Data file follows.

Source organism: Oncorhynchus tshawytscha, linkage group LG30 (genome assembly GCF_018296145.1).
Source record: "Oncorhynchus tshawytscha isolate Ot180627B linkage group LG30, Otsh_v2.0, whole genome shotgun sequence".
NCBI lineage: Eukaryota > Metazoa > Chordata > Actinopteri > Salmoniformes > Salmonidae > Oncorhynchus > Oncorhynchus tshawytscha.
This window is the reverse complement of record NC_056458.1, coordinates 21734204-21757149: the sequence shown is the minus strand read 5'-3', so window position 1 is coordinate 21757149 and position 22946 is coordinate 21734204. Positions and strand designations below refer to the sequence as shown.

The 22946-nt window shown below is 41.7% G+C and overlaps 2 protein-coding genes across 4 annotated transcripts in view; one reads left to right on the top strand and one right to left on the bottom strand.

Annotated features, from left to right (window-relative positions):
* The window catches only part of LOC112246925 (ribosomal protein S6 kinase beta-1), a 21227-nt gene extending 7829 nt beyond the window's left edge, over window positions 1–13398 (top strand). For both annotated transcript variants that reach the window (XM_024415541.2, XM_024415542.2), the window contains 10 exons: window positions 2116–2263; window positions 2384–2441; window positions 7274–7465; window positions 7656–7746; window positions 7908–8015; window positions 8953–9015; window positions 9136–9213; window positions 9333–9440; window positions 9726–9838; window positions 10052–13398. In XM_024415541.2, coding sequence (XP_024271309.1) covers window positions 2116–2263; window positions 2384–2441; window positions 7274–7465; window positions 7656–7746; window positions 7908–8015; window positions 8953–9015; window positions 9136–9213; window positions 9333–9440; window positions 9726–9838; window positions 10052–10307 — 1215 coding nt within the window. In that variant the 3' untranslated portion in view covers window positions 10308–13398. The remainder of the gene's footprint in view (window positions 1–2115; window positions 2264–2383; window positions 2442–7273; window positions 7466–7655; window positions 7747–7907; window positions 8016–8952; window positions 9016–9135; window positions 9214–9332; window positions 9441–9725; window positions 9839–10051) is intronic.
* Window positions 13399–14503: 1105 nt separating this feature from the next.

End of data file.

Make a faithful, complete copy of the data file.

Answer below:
Source organism: Oncorhynchus tshawytscha, linkage group LG30 (genome assembly GCF_018296145.1).
Source record: "Oncorhynchus tshawytscha isolate Ot180627B linkage group LG30, Otsh_v2.0, whole genome shotgun sequence".
NCBI lineage: Eukaryota > Metazoa > Chordata > Actinopteri > Salmoniformes > Salmonidae > Oncorhynchus > Oncorhynchus tshawytscha.
This window is the reverse complement of record NC_056458.1, coordinates 21734204-21757149: the sequence shown is the minus strand read 5'-3', so window position 1 is coordinate 21757149 and position 22946 is coordinate 21734204. Positions and strand designations below refer to the sequence as shown.

The 22946-nt window shown below is 41.7% G+C and overlaps 2 protein-coding genes across 4 annotated transcripts in view; one reads left to right on the top strand and one right to left on the bottom strand.

Annotated features, from left to right (window-relative positions):
* The window catches only part of LOC112246925 (ribosomal protein S6 kinase beta-1), a 21227-nt gene extending 7829 nt beyond the window's left edge, over window positions 1–13398 (top strand). For both annotated transcript variants that reach the window (XM_024415541.2, XM_024415542.2), the window contains 10 exons: window positions 2116–2263; window positions 2384–2441; window positions 7274–7465; window positions 7656–7746; window positions 7908–8015; window positions 8953–9015; window positions 9136–9213; window positions 9333–9440; window positions 9726–9838; window positions 10052–13398. In XM_024415541.2, coding sequence (XP_024271309.1) covers window positions 2116–2263; window positions 2384–2441; window positions 7274–7465; window positions 7656–7746; window positions 7908–8015; window positions 8953–9015; window positions 9136–9213; window positions 9333–9440; window positions 9726–9838; window positions 10052–10307 — 1215 coding nt within the window. In that variant the 3' untranslated portion in view covers window positions 10308–13398. The remainder of the gene's footprint in view (window positions 1–2115; window positions 2264–2383; window positions 2442–7273; window positions 7466–7655; window positions 7747–7907; window positions 8016–8952; window positions 9016–9135; window positions 9214–9332; window positions 9441–9725; window positions 9839–10051) is intronic.
* Window positions 13399–14503: 1105 nt separating this feature from the next.